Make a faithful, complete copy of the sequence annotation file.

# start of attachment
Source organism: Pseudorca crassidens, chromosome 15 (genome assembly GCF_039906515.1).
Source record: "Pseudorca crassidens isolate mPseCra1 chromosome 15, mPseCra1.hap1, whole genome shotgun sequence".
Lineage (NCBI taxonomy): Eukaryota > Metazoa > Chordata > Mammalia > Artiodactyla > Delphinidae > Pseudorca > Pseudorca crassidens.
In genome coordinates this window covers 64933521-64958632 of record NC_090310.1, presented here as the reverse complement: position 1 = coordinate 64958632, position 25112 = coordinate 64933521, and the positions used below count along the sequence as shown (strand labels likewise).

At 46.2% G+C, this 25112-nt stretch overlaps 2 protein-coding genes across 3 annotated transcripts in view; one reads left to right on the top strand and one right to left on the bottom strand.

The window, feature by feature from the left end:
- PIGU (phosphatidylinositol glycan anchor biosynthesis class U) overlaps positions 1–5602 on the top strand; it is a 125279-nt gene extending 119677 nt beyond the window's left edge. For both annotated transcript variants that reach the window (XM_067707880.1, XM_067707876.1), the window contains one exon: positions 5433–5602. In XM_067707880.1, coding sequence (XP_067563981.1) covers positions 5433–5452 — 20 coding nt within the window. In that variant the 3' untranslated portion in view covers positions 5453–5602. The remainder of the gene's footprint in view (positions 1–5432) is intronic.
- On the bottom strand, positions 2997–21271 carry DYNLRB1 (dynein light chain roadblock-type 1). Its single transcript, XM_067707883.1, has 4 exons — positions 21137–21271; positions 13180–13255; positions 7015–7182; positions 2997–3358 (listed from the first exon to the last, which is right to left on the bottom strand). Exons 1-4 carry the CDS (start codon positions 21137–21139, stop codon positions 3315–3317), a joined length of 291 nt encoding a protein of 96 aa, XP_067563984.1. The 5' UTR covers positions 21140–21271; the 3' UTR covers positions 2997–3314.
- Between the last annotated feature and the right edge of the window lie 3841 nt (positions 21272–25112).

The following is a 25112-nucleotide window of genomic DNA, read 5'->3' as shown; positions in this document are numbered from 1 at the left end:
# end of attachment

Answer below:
Source organism: Pseudorca crassidens, chromosome 15 (genome assembly GCF_039906515.1).
Source record: "Pseudorca crassidens isolate mPseCra1 chromosome 15, mPseCra1.hap1, whole genome shotgun sequence".
Lineage (NCBI taxonomy): Eukaryota > Metazoa > Chordata > Mammalia > Artiodactyla > Delphinidae > Pseudorca > Pseudorca crassidens.
In genome coordinates this window covers 64933521-64958632 of record NC_090310.1, presented here as the reverse complement: position 1 = coordinate 64958632, position 25112 = coordinate 64933521, and the positions used below count along the sequence as shown (strand labels likewise).

At 46.2% G+C, this 25112-nt stretch overlaps 2 protein-coding genes across 3 annotated transcripts in view; one reads left to right on the top strand and one right to left on the bottom strand.

The window, feature by feature from the left end:
- PIGU (phosphatidylinositol glycan anchor biosynthesis class U) overlaps positions 1–5602 on the top strand; it is a 125279-nt gene extending 119677 nt beyond the window's left edge. For both annotated transcript variants that reach the window (XM_067707880.1, XM_067707876.1), the window contains one exon: positions 5433–5602. In XM_067707880.1, coding sequence (XP_067563981.1) covers positions 5433–5452 — 20 coding nt within the window. In that variant the 3' untranslated portion in view covers positions 5453–5602. The remainder of the gene's footprint in view (positions 1–5432) is intronic.
- On the bottom strand, positions 2997–21271 carry DYNLRB1 (dynein light chain roadblock-type 1). Its single transcript, XM_067707883.1, has 4 exons — positions 21137–21271; positions 13180–13255; positions 7015–7182; positions 2997–3358 (listed from the first exon to the last, which is right to left on the bottom strand). Exons 1-4 carry the CDS (start codon positions 21137–21139, stop codon positions 3315–3317), a joined length of 291 nt encoding a protein of 96 aa, XP_067563984.1. The 5' UTR covers positions 21140–21271; the 3' UTR covers positions 2997–3314.
- Between the last annotated feature and the right edge of the window lie 3841 nt (positions 21272–25112).

The following is a 25112-nucleotide window of genomic DNA, read 5'->3' as shown; positions in this document are numbered from 1 at the left end: